In “Could Have Danced All Night,” the entire poem seems to use positive language, until we read the last line "planted painfully like a flag". The poem talks about dancing and wanting the other person, but the last line makes me think he is in pain and unable to dance because he is stuck. Why was the character expressing "pain" and "being planted" instead of being free and pain-free?

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Ian Iqbal Rashid's poem "Could Have Danced All Night" tells of the speaker's dream to be held "knowingly" in the arms of a man. While the language of the poem's first segment (the section to which the question is posed) is positive, the final lines denote a negative tone. The idea that the speaker finally finds himself dancing in the arms of a man, something he has dreamed of, is inherently positive—that is, until readers come to the final lines:

Tonight I would dance with you across an alien landscape.

We might fly. ("I'm positive.")

But this night finds our legs rooted, knotted,

planted painfully like a flag. ("I've tested positive.")

It is here where the poem's tone changes. Instead of being happy that he has seen his dream come true, the speaker is sad because he has tested positive. This, most likely, is a reference to having tested positive for HIV/AIDS. The speaker wanted to dance all night, living life within his dream of being in another man's arms, yet he feels rooted to the ground, unable to dance, because he has tested positive for HIV/AIDS. Without the positive test, he could have flown (figuratively). Now, with the positive test, he is unable to dance freely (figuratively).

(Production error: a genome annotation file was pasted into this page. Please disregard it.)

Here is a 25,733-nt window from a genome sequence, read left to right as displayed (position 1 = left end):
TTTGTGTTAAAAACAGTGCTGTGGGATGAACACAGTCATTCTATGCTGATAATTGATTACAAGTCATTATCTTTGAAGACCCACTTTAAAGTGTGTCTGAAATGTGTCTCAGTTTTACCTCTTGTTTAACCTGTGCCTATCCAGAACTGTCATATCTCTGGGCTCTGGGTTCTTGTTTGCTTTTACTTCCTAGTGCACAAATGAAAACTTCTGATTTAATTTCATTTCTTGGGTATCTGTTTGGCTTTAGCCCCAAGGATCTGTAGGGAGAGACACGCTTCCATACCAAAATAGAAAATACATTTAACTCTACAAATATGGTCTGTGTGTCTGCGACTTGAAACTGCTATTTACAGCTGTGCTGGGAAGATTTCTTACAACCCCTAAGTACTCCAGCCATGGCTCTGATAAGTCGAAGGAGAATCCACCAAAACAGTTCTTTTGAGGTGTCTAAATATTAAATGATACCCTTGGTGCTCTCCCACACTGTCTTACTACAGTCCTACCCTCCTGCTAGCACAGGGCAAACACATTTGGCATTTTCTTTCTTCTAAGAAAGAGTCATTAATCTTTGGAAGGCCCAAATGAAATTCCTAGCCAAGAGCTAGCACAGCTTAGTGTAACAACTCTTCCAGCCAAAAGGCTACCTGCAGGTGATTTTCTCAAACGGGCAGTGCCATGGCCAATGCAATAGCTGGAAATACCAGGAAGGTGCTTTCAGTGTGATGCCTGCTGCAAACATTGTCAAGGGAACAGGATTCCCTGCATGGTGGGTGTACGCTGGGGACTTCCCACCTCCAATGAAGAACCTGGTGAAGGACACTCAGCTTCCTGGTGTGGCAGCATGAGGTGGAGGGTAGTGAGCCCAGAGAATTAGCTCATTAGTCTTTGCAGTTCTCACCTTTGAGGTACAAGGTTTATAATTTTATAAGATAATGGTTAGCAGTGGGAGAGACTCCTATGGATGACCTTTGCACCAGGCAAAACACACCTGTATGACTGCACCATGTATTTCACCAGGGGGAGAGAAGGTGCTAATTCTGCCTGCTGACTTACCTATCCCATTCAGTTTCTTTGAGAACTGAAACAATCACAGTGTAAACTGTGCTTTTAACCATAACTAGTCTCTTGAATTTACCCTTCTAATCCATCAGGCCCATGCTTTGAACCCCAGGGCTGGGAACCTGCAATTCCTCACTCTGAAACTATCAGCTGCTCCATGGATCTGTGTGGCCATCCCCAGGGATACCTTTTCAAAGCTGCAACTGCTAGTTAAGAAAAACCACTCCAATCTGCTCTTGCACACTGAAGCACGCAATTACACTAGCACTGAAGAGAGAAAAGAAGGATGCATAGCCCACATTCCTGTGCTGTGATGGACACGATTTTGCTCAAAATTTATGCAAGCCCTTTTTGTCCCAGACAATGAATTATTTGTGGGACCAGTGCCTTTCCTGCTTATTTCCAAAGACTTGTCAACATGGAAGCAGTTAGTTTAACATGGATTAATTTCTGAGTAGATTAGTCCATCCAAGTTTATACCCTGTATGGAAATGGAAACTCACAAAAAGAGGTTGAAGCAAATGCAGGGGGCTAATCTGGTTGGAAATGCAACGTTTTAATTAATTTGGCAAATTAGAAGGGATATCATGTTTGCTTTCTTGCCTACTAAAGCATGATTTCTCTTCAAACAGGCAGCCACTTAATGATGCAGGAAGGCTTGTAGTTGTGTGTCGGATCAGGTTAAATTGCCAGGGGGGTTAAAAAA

The initial statement "I'm positive" could refer to the idea that the speaker is positive that he could fly freely with his partner. He is positive that their relationship possesses a positive connotation in life. But the reiteration with the addition of "tested" changes the meaning completely.

In the end, the positive test has changed the speaker's life forever. The poem continues with the speaker addressing the fact that the man he had been dancing with leaves, most likely the result of the test. The speaker is, therefore, rooted to the ground while his partner leaves. It is the speaker's diagnosis, not the other man's. This diagnosis, then, leaves the man rooted to the ground, "painfully like a flag."

The flag could refer to the idea of homosexuality and flag-waving. Because times have changed, many gay people proudly wave or display the rainbow flag. The fact that the flag is "painfully" planted could refer to the idea that although the speaker has "come out" as a homosexual, he possesses the stereotypical curse of homosexuality (AIDS/HIV). Therefore, while the planting of the flag should be a positive and hopeful event, the positive test makes his "coming out" painful.

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